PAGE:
OpenPilot Revolution Flight Controller Guide

This is a quickstart guide to help you get started with the openpilot CC3D Revolution flight controller.

The Revolution Board

The diagram below shows all the connections on your Revolution board. You connect your ESC/motor to the right size servo pins with the signal pin being the one closest to the center of the board. On the left you have the USB connector and the R/C receiver connector.

Download Librepilot

Since the openpilot project has had some issues with the developers so now the project is dead. However a core group of the developers have moved to start librepilot which is still actively developed…
The first thing you need to do is to download the latest version of the librepilot GCS software. You use this software to load the firmware and setup your CC3D revolution board. Currently the software can run on PC, Mac OSX or Linux.

Revolution First Time Setup

This section will cover the details on how to install and setup your revolution board for the first time. Its best to follow the vehicle setup wizard which will guide you through the process step by step.

Motor Order ans spin direction

The diagram below shows you the connection order and the motor spin direction that is required by the openpilot firmware. Full details of this are included in the vehicle setup wizard as discussed later in this guide.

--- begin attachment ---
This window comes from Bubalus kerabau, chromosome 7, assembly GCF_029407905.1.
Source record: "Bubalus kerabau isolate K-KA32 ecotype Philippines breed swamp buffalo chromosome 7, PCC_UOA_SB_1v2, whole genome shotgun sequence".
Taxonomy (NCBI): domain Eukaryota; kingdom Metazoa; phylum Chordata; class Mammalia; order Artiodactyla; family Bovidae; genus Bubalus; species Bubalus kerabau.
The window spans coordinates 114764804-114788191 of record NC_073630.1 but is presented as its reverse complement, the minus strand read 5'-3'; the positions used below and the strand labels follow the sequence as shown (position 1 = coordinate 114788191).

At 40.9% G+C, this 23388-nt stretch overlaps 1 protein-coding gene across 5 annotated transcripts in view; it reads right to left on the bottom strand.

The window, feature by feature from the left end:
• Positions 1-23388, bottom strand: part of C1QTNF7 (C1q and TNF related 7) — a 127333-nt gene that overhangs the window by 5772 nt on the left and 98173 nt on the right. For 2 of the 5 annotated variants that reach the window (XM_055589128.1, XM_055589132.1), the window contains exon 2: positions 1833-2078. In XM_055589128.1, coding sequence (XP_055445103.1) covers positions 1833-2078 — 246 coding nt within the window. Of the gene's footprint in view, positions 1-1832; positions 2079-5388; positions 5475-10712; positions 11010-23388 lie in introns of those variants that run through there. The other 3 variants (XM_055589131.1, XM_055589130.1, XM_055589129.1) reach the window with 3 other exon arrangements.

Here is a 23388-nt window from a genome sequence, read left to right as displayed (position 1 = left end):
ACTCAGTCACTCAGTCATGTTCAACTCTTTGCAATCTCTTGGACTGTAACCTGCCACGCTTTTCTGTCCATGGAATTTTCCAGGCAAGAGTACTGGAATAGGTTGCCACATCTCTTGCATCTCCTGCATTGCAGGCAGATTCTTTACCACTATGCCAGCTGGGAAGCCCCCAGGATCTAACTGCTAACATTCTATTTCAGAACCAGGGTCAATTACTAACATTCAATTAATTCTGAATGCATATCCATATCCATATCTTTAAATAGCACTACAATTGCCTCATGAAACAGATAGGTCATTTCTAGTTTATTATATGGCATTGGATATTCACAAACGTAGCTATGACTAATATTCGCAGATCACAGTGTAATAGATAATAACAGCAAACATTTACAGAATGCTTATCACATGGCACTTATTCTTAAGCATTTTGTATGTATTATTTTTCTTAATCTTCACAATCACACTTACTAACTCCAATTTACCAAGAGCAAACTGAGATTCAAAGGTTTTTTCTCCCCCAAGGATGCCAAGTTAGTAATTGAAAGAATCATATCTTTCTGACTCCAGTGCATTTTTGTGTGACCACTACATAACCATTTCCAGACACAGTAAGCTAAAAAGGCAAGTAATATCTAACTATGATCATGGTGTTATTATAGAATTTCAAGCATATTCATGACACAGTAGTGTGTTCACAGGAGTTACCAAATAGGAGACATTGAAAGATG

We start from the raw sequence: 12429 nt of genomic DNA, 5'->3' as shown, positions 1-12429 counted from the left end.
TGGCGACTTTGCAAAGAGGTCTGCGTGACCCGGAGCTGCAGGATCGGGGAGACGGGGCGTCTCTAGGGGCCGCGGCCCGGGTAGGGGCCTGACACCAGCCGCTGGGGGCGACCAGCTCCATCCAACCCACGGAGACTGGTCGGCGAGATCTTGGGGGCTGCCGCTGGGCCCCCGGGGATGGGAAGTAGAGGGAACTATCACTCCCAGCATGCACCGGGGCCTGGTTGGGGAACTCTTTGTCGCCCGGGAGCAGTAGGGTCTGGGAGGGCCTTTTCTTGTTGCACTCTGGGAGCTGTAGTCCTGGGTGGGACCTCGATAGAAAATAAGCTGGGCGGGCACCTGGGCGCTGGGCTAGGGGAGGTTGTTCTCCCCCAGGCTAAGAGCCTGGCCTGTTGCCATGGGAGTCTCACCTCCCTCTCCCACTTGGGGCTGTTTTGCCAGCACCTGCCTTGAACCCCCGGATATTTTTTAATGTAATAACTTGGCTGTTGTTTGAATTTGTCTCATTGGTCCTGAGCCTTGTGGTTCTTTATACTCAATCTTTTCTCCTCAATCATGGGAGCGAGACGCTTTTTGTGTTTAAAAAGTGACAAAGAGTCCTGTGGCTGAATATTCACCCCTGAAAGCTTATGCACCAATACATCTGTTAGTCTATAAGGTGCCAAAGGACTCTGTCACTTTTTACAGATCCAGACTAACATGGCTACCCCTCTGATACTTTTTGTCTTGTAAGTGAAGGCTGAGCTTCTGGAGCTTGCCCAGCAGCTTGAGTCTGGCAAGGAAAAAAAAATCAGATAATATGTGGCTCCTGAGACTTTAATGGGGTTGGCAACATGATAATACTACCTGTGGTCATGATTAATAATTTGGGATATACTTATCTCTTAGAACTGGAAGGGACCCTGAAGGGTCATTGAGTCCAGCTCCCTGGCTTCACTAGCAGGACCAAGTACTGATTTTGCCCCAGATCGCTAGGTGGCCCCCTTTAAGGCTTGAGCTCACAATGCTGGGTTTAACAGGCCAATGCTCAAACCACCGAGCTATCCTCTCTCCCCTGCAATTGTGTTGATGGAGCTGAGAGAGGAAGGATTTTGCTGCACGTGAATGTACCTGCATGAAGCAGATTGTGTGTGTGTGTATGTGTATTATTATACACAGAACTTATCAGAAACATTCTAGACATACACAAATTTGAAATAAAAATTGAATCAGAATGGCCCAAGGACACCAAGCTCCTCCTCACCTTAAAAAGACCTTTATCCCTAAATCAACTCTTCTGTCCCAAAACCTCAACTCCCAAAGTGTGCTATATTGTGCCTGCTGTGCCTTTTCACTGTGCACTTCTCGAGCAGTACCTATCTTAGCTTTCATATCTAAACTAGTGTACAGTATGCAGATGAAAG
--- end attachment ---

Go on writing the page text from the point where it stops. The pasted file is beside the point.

If your motor is spinning the wrong direction you just need to swap any two of the ESC-motor connectors as shown in our ESC to motor connection guide

Mounting your board

Since the Revolution is a double sided board, its not the best idea to stick it down using some double sided tape. The best solution is to mount it using some nylon standoffs. A diagram is shown below which gives the dimensions of the mounting holes should you need to modify your quadcopter frame.

An example of the flight controller mounted to your quadcopter is shown below using some standoffs.

Connecting everything to your board

The diagram below shows the basic setup on how to connected your CC3D Revolution board together with your multirotor gear. Your R/C receiver connects to the Flexi I/O port, you can connect either a PWM receiver, or a PPM with a single wire. The diagram also shows other optional equipment such as GPS module, OPLink Telemetry module and a voltage/current sensor.

Connecting your R/C Receiver to the Flexi-IO port

The Flexi-IO port is a 10 pin connector located next to the USB connector. The Flexi-IO port can support up to 6 channel PWM input (as shown in the connection diagram above). But you can also configure the port to be used in a variety of other ways such as PPM input with an extra 5 PWM outputs (hence the name flexi-IO port). If you dont know what they are you might want to check out our PWM/PPM guide to learn more.

Combinations include:

  • 6 channel PWM input for receiver + 2 GPIO
  • 1 channel PPM input for receiver + 5 PWM I/O channels for motor/servo or sensors
  • 4 pin SPI + 1 UART + 2 PWM I/O (PPM mode)
  • CAN with external transceiver, UART, 4 PWM I/O / PPM

If using a PPM receiver the signal line will need to connect to pin number 5. For more details please see the flexi-io pinout table below

Flexi-Port (connecting Spektrum DSM2/DSMX)